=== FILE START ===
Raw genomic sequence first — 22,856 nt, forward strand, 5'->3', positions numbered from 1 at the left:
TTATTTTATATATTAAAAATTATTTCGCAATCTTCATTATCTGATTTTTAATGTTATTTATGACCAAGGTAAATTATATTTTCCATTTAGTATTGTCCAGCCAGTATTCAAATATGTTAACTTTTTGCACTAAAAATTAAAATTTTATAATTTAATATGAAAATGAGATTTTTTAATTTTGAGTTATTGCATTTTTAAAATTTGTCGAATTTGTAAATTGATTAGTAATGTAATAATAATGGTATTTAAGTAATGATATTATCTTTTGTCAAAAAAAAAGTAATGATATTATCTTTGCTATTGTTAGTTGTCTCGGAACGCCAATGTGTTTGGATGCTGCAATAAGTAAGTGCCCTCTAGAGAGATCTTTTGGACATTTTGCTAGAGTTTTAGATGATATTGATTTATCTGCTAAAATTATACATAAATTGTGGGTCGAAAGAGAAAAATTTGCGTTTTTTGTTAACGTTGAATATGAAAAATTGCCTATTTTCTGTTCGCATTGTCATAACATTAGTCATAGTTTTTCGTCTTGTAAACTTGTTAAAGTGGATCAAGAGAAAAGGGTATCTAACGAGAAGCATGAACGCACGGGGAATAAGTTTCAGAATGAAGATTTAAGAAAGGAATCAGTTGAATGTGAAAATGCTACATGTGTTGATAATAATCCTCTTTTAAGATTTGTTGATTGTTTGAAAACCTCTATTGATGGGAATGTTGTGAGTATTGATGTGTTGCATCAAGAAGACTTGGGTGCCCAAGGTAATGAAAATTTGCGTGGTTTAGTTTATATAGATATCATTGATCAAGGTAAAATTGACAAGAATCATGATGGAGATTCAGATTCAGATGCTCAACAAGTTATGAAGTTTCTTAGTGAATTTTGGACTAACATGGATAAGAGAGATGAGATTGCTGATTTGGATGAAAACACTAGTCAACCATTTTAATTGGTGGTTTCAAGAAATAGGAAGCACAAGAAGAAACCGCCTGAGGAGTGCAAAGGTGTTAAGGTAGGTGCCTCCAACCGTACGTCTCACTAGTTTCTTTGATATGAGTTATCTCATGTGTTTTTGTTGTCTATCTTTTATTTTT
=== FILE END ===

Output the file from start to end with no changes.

Raw genomic sequence first — 22,856 nt, forward strand, 5'->3', positions numbered from 1 at the left:
TTATTTTATATATTAAAAATTATTTCGCAATCTTCATTATCTGATTTTTAATGTTATTTATGACCAAGGTAAATTATATTTTCCATTTAGTATTGTCCAGCCAGTATTCAAATATGTTAACTTTTTGCACTAAAAATTAAAATTTTATAATTTAATATGAAAATGAGATTTTTTAATTTTGAGTTATTGCATTTTTAAAATTTGTCGAATTTGTAAATTGATTAGTAATGTAATAATAATGGTATTTAAGTAATGATATTATCTTTTGTCAAAAAAAAAGTAATGATATTATCTTTGCTATTGTTAGTTGTCTCGGAACGCCAATGTGTTTGGATGCTGCAATAAGTAAGTGCCCTCTAGAGAGATCTTTTGGACATTTTGCTAGAGTTTTAGATGATATTGATTTATCTGCTAAAATTATACATAAATTGTGGGTCGAAAGAGAAAAATTTGCGTTTTTTGTTAACGTTGAATATGAAAAATTGCCTATTTTCTGTTCGCATTGTCATAACATTAGTCATAGTTTTTCGTCTTGTAAACTTGTTAAAGTGGATCAAGAGAAAAGGGTATCTAACGAGAAGCATGAACGCACGGGGAATAAGTTTCAGAATGAAGATTTAAGAAAGGAATCAGTTGAATGTGAAAATGCTACATGTGTTGATAATAATCCTCTTTTAAGATTTGTTGATTGTTTGAAAACCTCTATTGATGGGAATGTTGTGAGTATTGATGTGTTGCATCAAGAAGACTTGGGTGCCCAAGGTAATGAAAATTTGCGTGGTTTAGTTTATATAGATATCATTGATCAAGGTAAAATTGACAAGAATCATGATGGAGATTCAGATTCAGATGCTCAACAAGTTATGAAGTTTCTTAGTGAATTTTGGACTAACATGGATAAGAGAGATGAGATTGCTGATTTGGATGAAAACACTAGTCAACCATTTTAATTGGTGGTTTCAAGAAATAGGAAGCACAAGAAGAAACCGCCTGAGGAGTGCAAAGGTGTTAAGGTAGGTGCCTCCAACCGTACGTCTCACTAGTTTCTTTGATATGAGTTATCTCATGTGTTTTTGTTGTCTATCTTTTATTTTT